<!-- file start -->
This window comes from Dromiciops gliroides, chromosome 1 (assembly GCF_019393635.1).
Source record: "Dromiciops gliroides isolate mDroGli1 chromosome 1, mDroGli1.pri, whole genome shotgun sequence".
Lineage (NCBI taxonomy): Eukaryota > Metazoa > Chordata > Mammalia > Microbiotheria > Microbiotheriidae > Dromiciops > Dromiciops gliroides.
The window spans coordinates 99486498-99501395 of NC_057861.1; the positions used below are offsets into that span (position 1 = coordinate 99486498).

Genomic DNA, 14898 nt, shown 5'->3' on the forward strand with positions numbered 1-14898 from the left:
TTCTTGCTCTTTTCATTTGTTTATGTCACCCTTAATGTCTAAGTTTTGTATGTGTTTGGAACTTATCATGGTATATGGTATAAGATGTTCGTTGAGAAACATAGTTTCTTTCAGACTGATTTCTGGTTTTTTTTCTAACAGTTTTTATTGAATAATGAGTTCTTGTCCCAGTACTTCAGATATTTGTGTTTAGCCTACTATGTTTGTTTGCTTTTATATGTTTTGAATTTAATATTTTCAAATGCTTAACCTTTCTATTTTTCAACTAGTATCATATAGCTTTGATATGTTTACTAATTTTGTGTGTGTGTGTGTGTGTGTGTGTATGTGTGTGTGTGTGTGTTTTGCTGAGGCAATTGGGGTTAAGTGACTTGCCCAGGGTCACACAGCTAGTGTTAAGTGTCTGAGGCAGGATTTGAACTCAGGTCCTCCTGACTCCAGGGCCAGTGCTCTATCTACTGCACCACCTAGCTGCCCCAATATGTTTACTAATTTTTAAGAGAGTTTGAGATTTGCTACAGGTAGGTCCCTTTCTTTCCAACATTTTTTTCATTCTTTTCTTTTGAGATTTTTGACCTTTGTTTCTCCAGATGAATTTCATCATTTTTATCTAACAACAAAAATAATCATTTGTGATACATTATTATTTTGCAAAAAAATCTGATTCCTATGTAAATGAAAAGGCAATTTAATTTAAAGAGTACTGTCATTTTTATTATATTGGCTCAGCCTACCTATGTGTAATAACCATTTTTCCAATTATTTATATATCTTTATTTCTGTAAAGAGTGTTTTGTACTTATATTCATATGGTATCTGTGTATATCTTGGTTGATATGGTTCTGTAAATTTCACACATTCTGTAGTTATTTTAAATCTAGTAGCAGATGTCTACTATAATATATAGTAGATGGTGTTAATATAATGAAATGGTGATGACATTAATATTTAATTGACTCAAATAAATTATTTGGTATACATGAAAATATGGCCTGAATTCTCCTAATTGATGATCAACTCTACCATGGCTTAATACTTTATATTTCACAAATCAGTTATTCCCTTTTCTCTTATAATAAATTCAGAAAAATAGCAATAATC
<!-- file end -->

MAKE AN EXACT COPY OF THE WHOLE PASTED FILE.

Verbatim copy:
This window comes from Dromiciops gliroides, chromosome 1 (assembly GCF_019393635.1).
Source record: "Dromiciops gliroides isolate mDroGli1 chromosome 1, mDroGli1.pri, whole genome shotgun sequence".
Lineage (NCBI taxonomy): Eukaryota > Metazoa > Chordata > Mammalia > Microbiotheria > Microbiotheriidae > Dromiciops > Dromiciops gliroides.
The window spans coordinates 99486498-99501395 of NC_057861.1; the positions used below are offsets into that span (position 1 = coordinate 99486498).

Genomic DNA, 14898 nt, shown 5'->3' on the forward strand with positions numbered 1-14898 from the left:
TTCTTGCTCTTTTCATTTGTTTATGTCACCCTTAATGTCTAAGTTTTGTATGTGTTTGGAACTTATCATGGTATATGGTATAAGATGTTCGTTGAGAAACATAGTTTCTTTCAGACTGATTTCTGGTTTTTTTTCTAACAGTTTTTATTGAATAATGAGTTCTTGTCCCAGTACTTCAGATATTTGTGTTTAGCCTACTATGTTTGTTTGCTTTTATATGTTTTGAATTTAATATTTTCAAATGCTTAACCTTTCTATTTTTCAACTAGTATCATATAGCTTTGATATGTTTACTAATTTTGTGTGTGTGTGTGTGTGTGTGTGTATGTGTGTGTGTGTGTGTTTTGCTGAGGCAATTGGGGTTAAGTGACTTGCCCAGGGTCACACAGCTAGTGTTAAGTGTCTGAGGCAGGATTTGAACTCAGGTCCTCCTGACTCCAGGGCCAGTGCTCTATCTACTGCACCACCTAGCTGCCCCAATATGTTTACTAATTTTTAAGAGAGTTTGAGATTTGCTACAGGTAGGTCCCTTTCTTTCCAACATTTTTTTCATTCTTTTCTTTTGAGATTTTTGACCTTTGTTTCTCCAGATGAATTTCATCATTTTTATCTAACAACAAAAATAATCATTTGTGATACATTATTATTTTGCAAAAAAATCTGATTCCTATGTAAATGAAAAGGCAATTTAATTTAAAGAGTACTGTCATTTTTATTATATTGGCTCAGCCTACCTATGTGTAATAACCATTTTTCCAATTATTTATATATCTTTATTTCTGTAAAGAGTGTTTTGTACTTATATTCATATGGTATCTGTGTATATCTTGGTTGATATGGTTCTGTAAATTTCACACATTCTGTAGTTATTTTAAATCTAGTAGCAGATGTCTACTATAATATATAGTAGATGGTGTTAATATAATGAAATGGTGATGACATTAATATTTAATTGACTCAAATAAATTATTTGGTATACATGAAAATATGGCCTGAATTCTCCTAATTGATGATCAACTCTACCATGGCTTAATACTTTATATTTCACAAATCAGTTATTCCCTTTTCTCTTATAATAAATTCAGAAAAATAGCAATAATC